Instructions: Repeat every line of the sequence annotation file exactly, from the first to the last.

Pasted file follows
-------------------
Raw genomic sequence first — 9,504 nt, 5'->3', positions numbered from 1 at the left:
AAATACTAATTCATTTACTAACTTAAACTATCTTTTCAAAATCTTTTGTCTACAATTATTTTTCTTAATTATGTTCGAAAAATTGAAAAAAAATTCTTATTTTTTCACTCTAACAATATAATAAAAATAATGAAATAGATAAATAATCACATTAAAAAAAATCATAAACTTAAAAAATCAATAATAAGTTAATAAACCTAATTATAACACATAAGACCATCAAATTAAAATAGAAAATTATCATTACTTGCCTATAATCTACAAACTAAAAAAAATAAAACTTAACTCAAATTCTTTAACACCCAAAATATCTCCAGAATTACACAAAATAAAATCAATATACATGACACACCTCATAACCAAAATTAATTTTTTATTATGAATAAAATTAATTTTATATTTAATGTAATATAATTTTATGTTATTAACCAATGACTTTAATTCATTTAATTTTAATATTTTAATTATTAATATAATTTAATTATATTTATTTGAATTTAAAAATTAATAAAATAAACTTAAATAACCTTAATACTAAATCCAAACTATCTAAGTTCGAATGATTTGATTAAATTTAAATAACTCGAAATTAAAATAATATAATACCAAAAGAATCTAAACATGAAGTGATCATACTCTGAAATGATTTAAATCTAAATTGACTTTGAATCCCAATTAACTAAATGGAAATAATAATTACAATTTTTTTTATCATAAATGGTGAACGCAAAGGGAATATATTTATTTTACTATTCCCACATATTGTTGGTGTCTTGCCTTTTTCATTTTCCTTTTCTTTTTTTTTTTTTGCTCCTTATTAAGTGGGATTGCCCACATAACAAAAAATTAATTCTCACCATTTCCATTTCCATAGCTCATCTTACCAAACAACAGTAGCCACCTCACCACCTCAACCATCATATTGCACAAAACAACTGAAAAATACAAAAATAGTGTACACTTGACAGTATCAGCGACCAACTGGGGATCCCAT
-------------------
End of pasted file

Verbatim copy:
Raw genomic sequence first — 9,504 nt, 5'->3', positions numbered from 1 at the left:
AAATACTAATTCATTTACTAACTTAAACTATCTTTTCAAAATCTTTTGTCTACAATTATTTTTCTTAATTATGTTCGAAAAATTGAAAAAAAATTCTTATTTTTTCACTCTAACAATATAATAAAAATAATGAAATAGATAAATAATCACATTAAAAAAAATCATAAACTTAAAAAATCAATAATAAGTTAATAAACCTAATTATAACACATAAGACCATCAAATTAAAATAGAAAATTATCATTACTTGCCTATAATCTACAAACTAAAAAAAATAAAACTTAACTCAAATTCTTTAACACCCAAAATATCTCCAGAATTACACAAAATAAAATCAATATACATGACACACCTCATAACCAAAATTAATTTTTTATTATGAATAAAATTAATTTTATATTTAATGTAATATAATTTTATGTTATTAACCAATGACTTTAATTCATTTAATTTTAATATTTTAATTATTAATATAATTTAATTATATTTATTTGAATTTAAAAATTAATAAAATAAACTTAAATAACCTTAATACTAAATCCAAACTATCTAAGTTCGAATGATTTGATTAAATTTAAATAACTCGAAATTAAAATAATATAATACCAAAAGAATCTAAACATGAAGTGATCATACTCTGAAATGATTTAAATCTAAATTGACTTTGAATCCCAATTAACTAAATGGAAATAATAATTACAATTTTTTTTATCATAAATGGTGAACGCAAAGGGAATATATTTATTTTACTATTCCCACATATTGTTGGTGTCTTGCCTTTTTCATTTTCCTTTTCTTTTTTTTTTTTTGCTCCTTATTAAGTGGGATTGCCCACATAACAAAAAATTAATTCTCACCATTTCCATTTCCATAGCTCATCTTACCAAACAACAGTAGCCACCTCACCACCTCAACCATCATATTGCACAAAACAACTGAAAAATACAAAAATAGTGTACACTTGACAGTATCAGCGACCAACTGGGGATCCCAT